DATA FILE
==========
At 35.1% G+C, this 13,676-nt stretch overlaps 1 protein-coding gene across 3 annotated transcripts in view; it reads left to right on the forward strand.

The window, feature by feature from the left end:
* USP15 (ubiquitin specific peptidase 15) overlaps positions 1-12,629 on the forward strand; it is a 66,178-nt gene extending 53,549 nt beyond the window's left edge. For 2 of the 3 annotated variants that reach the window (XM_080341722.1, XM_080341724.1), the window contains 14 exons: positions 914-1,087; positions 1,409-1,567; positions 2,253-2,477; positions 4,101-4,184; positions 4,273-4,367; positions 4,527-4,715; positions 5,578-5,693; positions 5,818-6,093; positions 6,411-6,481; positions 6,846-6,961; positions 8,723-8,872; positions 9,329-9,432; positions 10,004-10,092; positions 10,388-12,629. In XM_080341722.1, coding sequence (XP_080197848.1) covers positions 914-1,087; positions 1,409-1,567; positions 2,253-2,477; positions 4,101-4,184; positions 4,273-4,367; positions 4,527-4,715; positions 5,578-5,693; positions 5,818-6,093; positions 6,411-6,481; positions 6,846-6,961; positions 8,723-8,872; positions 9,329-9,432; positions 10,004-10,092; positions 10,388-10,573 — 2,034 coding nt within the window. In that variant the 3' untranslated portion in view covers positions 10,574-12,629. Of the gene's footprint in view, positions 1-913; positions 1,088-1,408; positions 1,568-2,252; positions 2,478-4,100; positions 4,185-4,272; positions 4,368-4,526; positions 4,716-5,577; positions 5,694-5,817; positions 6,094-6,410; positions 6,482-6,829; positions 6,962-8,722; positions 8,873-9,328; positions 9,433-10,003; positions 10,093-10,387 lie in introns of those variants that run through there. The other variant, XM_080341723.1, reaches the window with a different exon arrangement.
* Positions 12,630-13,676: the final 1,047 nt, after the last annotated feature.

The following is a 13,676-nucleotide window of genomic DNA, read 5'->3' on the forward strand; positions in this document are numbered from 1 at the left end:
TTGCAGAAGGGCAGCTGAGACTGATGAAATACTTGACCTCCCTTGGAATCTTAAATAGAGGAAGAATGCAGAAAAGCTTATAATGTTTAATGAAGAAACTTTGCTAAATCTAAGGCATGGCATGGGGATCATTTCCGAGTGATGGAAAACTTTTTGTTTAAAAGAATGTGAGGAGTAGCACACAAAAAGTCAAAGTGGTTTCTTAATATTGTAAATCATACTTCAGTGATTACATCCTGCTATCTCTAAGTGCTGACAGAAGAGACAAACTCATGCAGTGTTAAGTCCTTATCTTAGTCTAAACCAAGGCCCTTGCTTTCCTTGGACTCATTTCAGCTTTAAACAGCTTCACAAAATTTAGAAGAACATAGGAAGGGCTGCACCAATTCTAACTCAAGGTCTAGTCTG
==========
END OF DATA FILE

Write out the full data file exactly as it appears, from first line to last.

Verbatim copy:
At 35.1% G+C, this 13,676-nt stretch overlaps 1 protein-coding gene across 3 annotated transcripts in view; it reads left to right on the forward strand.

The window, feature by feature from the left end:
* USP15 (ubiquitin specific peptidase 15) overlaps positions 1-12,629 on the forward strand; it is a 66,178-nt gene extending 53,549 nt beyond the window's left edge. For 2 of the 3 annotated variants that reach the window (XM_080341722.1, XM_080341724.1), the window contains 14 exons: positions 914-1,087; positions 1,409-1,567; positions 2,253-2,477; positions 4,101-4,184; positions 4,273-4,367; positions 4,527-4,715; positions 5,578-5,693; positions 5,818-6,093; positions 6,411-6,481; positions 6,846-6,961; positions 8,723-8,872; positions 9,329-9,432; positions 10,004-10,092; positions 10,388-12,629. In XM_080341722.1, coding sequence (XP_080197848.1) covers positions 914-1,087; positions 1,409-1,567; positions 2,253-2,477; positions 4,101-4,184; positions 4,273-4,367; positions 4,527-4,715; positions 5,578-5,693; positions 5,818-6,093; positions 6,411-6,481; positions 6,846-6,961; positions 8,723-8,872; positions 9,329-9,432; positions 10,004-10,092; positions 10,388-10,573 — 2,034 coding nt within the window. In that variant the 3' untranslated portion in view covers positions 10,574-12,629. Of the gene's footprint in view, positions 1-913; positions 1,088-1,408; positions 1,568-2,252; positions 2,478-4,100; positions 4,185-4,272; positions 4,368-4,526; positions 4,716-5,577; positions 5,694-5,817; positions 6,094-6,410; positions 6,482-6,829; positions 6,962-8,722; positions 8,873-9,328; positions 9,433-10,003; positions 10,093-10,387 lie in introns of those variants that run through there. The other variant, XM_080341723.1, reaches the window with a different exon arrangement.
* Positions 12,630-13,676: the final 1,047 nt, after the last annotated feature.

The following is a 13,676-nucleotide window of genomic DNA, read 5'->3' on the forward strand; positions in this document are numbered from 1 at the left end:
TTGCAGAAGGGCAGCTGAGACTGATGAAATACTTGACCTCCCTTGGAATCTTAAATAGAGGAAGAATGCAGAAAAGCTTATAATGTTTAATGAAGAAACTTTGCTAAATCTAAGGCATGGCATGGGGATCATTTCCGAGTGATGGAAAACTTTTTGTTTAAAAGAATGTGAGGAGTAGCACACAAAAAGTCAAAGTGGTTTCTTAATATTGTAAATCATACTTCAGTGATTACATCCTGCTATCTCTAAGTGCTGACAGAAGAGACAAACTCATGCAGTGTTAAGTCCTTATCTTAGTCTAAACCAAGGCCCTTGCTTTCCTTGGACTCATTTCAGCTTTAAACAGCTTCACAAAATTTAGAAGAACATAGGAAGGGCTGCACCAATTCTAACTCAAGGTCTAGTCTG